Gluten-Free Blackberry Pie Recipe
A friend of mine asked for a recipe for gluten-free pie crust so that he could make a pie that I could eat. When he served me the first slice he said, “When was the last time you had a gluten-free pie?” I said, “Er, probably 6 months ago?” He said, “When was the last time you had gluten-free pie made someone other than you?” I paused and then said, “Never!”
Gluten-Free Pie Crust Recipe
I discovered I had celiac’s disease when I was 19 years old, and very quickly, I took to gluten-free baking with a passion. But I didn’t nail down this delicious pie crust recipe for another few years. Now I use it for any pie, tart, or quiche that I make, and it’s always a hit. It’s buttery and tender, and your friends really won’t believe you when you tell them it’s gluten-free.
In this recipe, I’ll teach you how to make the basic pie crust, and then a classic Blackberry filling to make use of it. The following makes enough pie dough for a top and a bottom crust for one 9-inch pie pan.
You Will Need
- Parchment paper
- A Rolling Pin
- A 9-inch Pie Pan
- 3/4 C butter
- 3/4 C white rice flour
- 1/2 C brown rice flour
- 1/2 C tapioca starch
- 1/4 C potato starch
- 2 tsp xanthan gum
- 1/2 tsp baking powder
- 1/4 C white sugar
- 1/2 tsp salt
- 1 tbsp vinegar
- 1 egg
- --------For the Filling--------
- 4 C frozen blackberries, (about two 1-lb packages)
- 3 tbsp cornstarch
- 1/2 C white sugar
- A splash of lemon juice
- Take your frozen berries out of the freezer to allow them time to thaw and preheat your oven to 325 degrees.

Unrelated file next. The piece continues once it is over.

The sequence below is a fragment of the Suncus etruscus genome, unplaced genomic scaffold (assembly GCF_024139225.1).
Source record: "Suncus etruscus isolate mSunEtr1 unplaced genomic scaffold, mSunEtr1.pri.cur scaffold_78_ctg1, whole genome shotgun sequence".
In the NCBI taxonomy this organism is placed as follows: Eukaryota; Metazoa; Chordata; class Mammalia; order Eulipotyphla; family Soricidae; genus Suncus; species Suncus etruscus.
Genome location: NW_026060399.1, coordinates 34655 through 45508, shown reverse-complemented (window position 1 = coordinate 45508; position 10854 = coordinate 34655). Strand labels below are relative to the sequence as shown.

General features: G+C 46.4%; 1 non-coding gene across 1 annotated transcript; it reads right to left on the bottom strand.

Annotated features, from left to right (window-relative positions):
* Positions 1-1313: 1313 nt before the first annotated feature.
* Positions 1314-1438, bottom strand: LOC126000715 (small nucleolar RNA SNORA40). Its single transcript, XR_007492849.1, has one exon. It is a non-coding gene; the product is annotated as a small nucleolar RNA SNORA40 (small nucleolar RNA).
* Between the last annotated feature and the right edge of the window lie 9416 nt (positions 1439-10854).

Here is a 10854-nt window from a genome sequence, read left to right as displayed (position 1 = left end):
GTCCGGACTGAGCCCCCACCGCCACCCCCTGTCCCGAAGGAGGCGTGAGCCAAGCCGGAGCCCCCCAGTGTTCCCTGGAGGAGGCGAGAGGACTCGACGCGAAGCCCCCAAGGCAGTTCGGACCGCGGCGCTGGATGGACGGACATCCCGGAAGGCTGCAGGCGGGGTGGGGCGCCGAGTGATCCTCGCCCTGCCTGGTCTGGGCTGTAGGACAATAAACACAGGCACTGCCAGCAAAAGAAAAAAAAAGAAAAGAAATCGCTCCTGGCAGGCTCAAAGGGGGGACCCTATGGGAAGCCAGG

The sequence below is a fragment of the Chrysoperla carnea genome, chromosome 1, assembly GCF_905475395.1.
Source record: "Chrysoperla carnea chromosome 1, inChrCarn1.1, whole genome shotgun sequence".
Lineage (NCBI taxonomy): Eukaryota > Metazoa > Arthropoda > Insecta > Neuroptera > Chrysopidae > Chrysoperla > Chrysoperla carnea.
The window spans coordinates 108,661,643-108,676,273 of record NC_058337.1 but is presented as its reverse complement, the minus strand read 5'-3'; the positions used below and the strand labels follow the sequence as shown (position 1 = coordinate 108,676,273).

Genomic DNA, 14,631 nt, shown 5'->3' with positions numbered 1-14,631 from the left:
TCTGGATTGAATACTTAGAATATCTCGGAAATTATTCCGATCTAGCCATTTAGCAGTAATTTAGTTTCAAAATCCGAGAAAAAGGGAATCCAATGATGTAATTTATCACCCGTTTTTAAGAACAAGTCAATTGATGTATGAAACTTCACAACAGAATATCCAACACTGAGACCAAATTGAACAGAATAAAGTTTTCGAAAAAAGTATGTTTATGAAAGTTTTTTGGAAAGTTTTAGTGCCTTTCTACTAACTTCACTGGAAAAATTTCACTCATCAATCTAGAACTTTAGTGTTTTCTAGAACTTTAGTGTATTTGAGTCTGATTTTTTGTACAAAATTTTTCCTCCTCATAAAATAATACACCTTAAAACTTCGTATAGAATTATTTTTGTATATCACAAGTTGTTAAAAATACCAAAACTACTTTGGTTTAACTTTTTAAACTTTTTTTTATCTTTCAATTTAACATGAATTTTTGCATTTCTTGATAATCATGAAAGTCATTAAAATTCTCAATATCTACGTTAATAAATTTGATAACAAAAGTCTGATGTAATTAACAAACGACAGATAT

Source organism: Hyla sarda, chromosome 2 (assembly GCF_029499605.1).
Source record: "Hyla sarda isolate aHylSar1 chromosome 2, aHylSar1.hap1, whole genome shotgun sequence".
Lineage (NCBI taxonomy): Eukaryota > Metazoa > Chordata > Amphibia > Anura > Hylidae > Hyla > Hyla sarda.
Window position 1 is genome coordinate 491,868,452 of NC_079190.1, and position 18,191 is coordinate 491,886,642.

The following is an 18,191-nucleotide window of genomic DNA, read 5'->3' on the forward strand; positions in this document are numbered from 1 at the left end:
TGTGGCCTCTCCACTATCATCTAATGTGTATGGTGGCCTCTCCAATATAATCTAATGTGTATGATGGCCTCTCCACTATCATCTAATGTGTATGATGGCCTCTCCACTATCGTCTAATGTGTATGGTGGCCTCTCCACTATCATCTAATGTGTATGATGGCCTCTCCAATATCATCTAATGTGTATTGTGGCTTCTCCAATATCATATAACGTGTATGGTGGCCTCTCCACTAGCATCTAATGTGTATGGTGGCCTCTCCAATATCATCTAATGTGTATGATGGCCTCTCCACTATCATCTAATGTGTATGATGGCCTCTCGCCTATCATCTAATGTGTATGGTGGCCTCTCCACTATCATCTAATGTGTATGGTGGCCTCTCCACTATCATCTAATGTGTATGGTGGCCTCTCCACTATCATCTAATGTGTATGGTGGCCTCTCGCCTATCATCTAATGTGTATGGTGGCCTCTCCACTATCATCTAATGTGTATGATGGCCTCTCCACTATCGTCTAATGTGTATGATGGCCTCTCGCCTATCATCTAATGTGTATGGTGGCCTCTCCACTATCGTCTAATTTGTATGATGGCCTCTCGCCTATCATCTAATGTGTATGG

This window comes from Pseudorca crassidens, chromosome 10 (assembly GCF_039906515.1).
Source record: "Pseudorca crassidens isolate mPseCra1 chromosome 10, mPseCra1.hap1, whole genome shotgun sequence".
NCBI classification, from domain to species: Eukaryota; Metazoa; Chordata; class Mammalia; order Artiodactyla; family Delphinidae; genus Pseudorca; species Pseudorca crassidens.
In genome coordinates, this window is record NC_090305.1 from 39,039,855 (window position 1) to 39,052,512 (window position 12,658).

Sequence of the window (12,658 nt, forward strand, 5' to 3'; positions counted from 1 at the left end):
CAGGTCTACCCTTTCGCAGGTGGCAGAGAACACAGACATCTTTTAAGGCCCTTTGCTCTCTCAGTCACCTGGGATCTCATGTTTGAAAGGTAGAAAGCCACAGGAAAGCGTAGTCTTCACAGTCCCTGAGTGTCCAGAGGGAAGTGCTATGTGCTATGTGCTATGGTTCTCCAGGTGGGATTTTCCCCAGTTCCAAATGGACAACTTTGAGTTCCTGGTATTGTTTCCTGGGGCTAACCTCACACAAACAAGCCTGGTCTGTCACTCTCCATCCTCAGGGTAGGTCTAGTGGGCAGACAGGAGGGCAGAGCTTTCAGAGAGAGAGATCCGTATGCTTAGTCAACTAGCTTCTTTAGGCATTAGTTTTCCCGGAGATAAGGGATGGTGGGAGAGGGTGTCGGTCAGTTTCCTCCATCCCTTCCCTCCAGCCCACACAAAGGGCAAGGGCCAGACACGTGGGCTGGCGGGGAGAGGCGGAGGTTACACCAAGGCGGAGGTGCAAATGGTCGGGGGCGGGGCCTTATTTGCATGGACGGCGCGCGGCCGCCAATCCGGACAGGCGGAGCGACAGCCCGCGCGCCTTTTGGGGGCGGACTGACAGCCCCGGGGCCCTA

- To make the dough: Combine all the dry ingredients and the butter in a medium-sized bowl until crumbly.
- Add the egg and vinegar. Mix until dough forms, making sure to scrape down mixer if the egg gets caught in the middle. If you’re using an electric mixer, the dough starts to form a ball on its own. If the mixture seems too dry to become dough, add a teaspoon of milk.
- Wet your hands before molding the dough into a ball and wrapping with plastic wrap, to prevent crumbling. Refrigerate for 20 minutes.
- To make your filling: Place the berries in a medium-sized bowl. Add your cornstarch, sugar, and a small splash of lemon juice to the berries and mix gently so that the berries are evenly coated. To keep the bottom crust from disintegrating too much, strain berries over another bowl for a few minutes before placing them the pie crust.
- Once your dough is chilled, divide it into two equal parts. Lightly spray two pieces of parchment paper with non-stick spray. Place one section of the dough between the two sheets and roll out using a rolling pin. If you’re not sure how big it should be, place the pie pan on top of the rolled out dough. You’re looking for an inch or two wider than the bottom of the pan, and it should be about ¼ inch thick.
- Carefully peel off top piece of parchment paper. Take your time. Flip the rolled out dough (paper and all) into a pie pan. Carefully peel the second piece of parchment off. If you accidentally tear a hole, no sweat. Just take some extra dough from the edges and patch up the hole by pressing in the excess with your fingers. Prick the crust all over with a fork to help keep the crust in place during baking.